Folding and stacking based transformation is used to connect from 2D to 3D design and graph layer assignment will be a good option. In order to remove overlap density, recurring function can be utilized.
Stochastic techniques like genetic algorithm, frog leaping algorithm simulated annealing, memetic algorithms can be efficiently used for EDA tool TSV placement, simplifies TSV designs and obtains best optimized wire length and also suits for better TSV numbering and positioning. Also Swarm intelligence can be effectively utilized.
TSV Number estimation given by Objective function
TSV(e) ‘ (( log ‘ vi ‘V exp (zi / ” ) + log ‘ vi ‘V exp (- zi / ” )) (1)
The ” value can be set to 0.01.
The TSVs circuit is represented as hyper graph H= (V1, E2) (2)
Where, V1 is a vertices and E1 is a hyper graph edges.
V1={V1,V2,”Vn} (3)
E1={e1,e2,”en} (4)
The placement region Rij is a scaled layers which is represented as S. Where device is placed on layer Zi’ {1,2,’S} and centre is placed at,
(xi,yi) ‘ Rij (5)
The Location or positioning of TSVs in 3D integrated circuit is a major task for designing. The position of TSVs is done using the technique called Keep out Zone (KOZ). There is some challenges in TSV fabrication such as, while TSV fabrication it causes tensile mechanical stress around TSVs because of the mismatch in the Coefficients of Thermal Expansion between silicon and copper (CTE). The Keep Out Zone is nothing but the area surrounding the each TSV from which the logic cells must ‘keep out” so that the mechanical stress caused by the TSVs can be reduced to the certain extent. In order to know the size of Keep out Zone (KOZ), the magnitude of mechanical stress caused by TSVs was studied and analyzed accordingly.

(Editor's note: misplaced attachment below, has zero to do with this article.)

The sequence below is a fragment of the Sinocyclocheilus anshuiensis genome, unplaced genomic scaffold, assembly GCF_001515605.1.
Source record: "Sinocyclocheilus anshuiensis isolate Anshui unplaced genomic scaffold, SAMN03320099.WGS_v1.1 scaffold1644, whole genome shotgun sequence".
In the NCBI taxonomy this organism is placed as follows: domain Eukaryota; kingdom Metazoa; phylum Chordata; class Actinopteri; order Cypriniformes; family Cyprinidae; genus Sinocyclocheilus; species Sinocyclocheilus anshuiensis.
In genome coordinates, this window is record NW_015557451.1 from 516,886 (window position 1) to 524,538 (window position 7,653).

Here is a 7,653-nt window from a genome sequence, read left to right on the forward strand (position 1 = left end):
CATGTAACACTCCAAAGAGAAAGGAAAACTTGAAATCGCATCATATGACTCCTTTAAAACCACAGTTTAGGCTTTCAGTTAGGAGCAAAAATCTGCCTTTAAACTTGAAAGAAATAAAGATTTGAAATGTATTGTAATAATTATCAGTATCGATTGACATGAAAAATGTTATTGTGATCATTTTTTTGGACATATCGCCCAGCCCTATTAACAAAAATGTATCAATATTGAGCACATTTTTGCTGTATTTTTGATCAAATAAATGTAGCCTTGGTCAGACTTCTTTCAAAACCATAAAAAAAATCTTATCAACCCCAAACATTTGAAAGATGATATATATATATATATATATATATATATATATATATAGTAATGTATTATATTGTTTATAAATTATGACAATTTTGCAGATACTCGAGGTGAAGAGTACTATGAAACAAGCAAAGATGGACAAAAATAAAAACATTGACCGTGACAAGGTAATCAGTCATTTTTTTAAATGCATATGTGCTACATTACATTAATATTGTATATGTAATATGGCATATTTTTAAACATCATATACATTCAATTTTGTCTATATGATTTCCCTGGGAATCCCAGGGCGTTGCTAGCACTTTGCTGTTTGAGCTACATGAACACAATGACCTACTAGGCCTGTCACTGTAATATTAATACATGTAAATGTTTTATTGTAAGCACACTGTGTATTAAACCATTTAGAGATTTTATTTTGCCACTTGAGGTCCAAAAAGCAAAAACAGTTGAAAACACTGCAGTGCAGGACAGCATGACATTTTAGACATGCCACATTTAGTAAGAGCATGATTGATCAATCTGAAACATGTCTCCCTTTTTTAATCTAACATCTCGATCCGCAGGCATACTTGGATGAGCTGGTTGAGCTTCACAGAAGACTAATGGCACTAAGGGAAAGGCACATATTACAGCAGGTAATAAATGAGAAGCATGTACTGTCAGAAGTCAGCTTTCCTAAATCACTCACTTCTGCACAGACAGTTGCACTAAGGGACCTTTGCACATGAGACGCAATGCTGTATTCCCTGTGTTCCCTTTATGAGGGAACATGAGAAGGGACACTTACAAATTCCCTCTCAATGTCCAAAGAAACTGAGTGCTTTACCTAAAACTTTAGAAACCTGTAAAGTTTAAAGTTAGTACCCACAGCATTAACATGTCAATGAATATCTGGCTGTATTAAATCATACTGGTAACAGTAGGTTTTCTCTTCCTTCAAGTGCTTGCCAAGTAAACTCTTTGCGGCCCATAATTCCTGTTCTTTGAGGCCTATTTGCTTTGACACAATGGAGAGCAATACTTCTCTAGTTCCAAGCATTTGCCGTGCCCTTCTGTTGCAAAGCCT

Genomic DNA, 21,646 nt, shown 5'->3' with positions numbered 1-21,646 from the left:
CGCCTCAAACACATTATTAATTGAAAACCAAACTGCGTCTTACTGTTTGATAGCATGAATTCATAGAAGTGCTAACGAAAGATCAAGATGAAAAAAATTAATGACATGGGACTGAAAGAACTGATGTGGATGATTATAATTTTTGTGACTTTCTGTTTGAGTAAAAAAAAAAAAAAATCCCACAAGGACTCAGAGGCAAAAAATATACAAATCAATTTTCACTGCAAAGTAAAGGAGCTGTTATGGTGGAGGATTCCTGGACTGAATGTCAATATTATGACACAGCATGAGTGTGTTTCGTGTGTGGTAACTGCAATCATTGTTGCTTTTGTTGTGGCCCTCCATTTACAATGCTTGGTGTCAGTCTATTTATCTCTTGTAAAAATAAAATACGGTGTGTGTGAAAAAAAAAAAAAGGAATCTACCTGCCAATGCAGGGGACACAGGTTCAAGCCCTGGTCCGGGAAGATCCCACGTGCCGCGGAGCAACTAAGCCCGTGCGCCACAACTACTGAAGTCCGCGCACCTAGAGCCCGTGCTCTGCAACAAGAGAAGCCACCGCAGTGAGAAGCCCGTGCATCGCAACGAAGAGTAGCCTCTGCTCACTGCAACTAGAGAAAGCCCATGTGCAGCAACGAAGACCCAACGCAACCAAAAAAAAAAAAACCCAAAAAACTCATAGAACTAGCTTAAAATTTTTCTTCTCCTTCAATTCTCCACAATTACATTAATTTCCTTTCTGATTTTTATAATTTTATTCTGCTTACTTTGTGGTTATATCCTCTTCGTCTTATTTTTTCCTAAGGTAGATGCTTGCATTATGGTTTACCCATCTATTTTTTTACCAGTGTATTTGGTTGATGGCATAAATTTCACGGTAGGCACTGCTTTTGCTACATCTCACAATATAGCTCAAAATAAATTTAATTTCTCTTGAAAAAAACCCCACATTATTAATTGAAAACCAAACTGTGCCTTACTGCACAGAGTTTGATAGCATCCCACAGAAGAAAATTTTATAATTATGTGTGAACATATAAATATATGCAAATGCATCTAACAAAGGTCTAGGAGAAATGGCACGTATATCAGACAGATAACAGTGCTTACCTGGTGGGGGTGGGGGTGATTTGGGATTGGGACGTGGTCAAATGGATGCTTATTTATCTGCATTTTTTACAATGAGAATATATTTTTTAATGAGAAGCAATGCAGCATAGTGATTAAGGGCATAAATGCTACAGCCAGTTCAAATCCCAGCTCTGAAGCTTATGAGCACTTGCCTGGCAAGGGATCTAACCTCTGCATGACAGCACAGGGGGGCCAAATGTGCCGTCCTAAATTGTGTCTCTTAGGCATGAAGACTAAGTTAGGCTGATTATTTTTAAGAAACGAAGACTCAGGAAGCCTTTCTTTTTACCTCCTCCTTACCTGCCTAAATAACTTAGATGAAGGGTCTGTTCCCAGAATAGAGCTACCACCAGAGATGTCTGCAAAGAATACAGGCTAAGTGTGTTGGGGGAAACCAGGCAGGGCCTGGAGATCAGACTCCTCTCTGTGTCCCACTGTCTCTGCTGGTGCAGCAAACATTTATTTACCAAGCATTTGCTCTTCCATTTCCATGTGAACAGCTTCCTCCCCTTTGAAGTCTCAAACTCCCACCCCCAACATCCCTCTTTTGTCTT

Figure 3: Size and positioning of TSVs
III. CONSTRAINTS AND REQUIREMENTS:
The main constraints and requirements of TSV positioning and numbering is as follows: The simple complexity of wiring and achieves better optimal wire length. By optimizing the TSV placement, leads to some advantages of low cost, higher reliability and obtains better TSV position and also reduces the TSV count.
There are three different types of TSVs such as: Power TSVs, Ground TSVs and Signal TSVs. Because of these different kinds of TSVs, the complexity increases. The TSVs are assigned using different algorithms namely: 3D minimum spanning Tree algorithm, Minimum cost flowed based algorithm, Neighborhood scaled based algorithm. The keep Out Zone and routing congestions are very important processes in TSV positioning and numbering.